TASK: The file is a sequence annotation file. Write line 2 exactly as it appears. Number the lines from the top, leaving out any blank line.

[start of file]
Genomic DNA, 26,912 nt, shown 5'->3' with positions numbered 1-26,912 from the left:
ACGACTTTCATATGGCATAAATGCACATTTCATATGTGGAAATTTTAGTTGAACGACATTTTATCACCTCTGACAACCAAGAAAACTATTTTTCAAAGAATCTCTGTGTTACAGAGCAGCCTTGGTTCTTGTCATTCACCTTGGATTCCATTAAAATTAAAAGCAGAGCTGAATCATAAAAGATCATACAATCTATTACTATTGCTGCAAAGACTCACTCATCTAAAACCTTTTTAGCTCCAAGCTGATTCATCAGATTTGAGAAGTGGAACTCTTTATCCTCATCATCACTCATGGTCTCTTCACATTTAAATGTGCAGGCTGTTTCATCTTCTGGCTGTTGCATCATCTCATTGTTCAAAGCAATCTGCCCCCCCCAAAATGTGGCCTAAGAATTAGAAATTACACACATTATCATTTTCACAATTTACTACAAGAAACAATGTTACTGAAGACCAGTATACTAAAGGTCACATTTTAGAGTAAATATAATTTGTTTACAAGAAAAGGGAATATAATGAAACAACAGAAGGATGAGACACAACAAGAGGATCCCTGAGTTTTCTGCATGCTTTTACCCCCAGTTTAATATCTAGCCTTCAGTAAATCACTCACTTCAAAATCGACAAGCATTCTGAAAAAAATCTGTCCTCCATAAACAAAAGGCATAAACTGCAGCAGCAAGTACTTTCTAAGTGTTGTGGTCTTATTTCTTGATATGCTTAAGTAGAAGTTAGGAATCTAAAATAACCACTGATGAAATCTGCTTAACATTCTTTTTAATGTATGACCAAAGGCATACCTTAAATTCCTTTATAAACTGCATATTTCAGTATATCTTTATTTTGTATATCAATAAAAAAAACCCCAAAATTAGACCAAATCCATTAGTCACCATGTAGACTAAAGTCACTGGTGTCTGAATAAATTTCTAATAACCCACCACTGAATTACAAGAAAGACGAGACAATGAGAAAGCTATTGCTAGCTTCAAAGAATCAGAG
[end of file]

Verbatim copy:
ACGACTTTCATATGGCATAAATGCACATTTCATATGTGGAAATTTTAGTTGAACGACATTTTATCACCTCTGACAACCAAGAAAACTATTTTTCAAAGAATCTCTGTGTTACAGAGCAGCCTTGGTTCTTGTCATTCACCTTGGATTCCATTAAAATTAAAAGCAGAGCTGAATCATAAAAGATCATACAATCTATTACTATTGCTGCAAAGACTCACTCATCTAAAACCTTTTTAGCTCCAAGCTGATTCATCAGATTTGAGAAGTGGAACTCTTTATCCTCATCATCACTCATGGTCTCTTCACATTTAAATGTGCAGGCTGTTTCATCTTCTGGCTGTTGCATCATCTCATTGTTCAAAGCAATCTGCCCCCCCCAAAATGTGGCCTAAGAATTAGAAATTACACACATTATCATTTTCACAATTTACTACAAGAAACAATGTTACTGAAGACCAGTATACTAAAGGTCACATTTTAGAGTAAATATAATTTGTTTACAAGAAAAGGGAATATAATGAAACAACAGAAGGATGAGACACAACAAGAGGATCCCTGAGTTTTCTGCATGCTTTTACCCCCAGTTTAATATCTAGCCTTCAGTAAATCACTCACTTCAAAATCGACAAGCATTCTGAAAAAAATCTGTCCTCCATAAACAAAAGGCATAAACTGCAGCAGCAAGTACTTTCTAAGTGTTGTGGTCTTATTTCTTGATATGCTTAAGTAGAAGTTAGGAATCTAAAATAACCACTGATGAAATCTGCTTAACATTCTTTTTAATGTATGACCAAAGGCATACCTTAAATTCCTTTATAAACTGCATATTTCAGTATATCTTTATTTTGTATATCAATAAAAAAAACCCCAAAATTAGACCAAATCCATTAGTCACCATGTAGACTAAAGTCACTGGTGTCTGAATAAATTTCTAATAACCCACCACTGAATTACAAGAAAGACGAGACAATGAGAAAGCTATTGCTAGCTTCAAAGAATCAGAG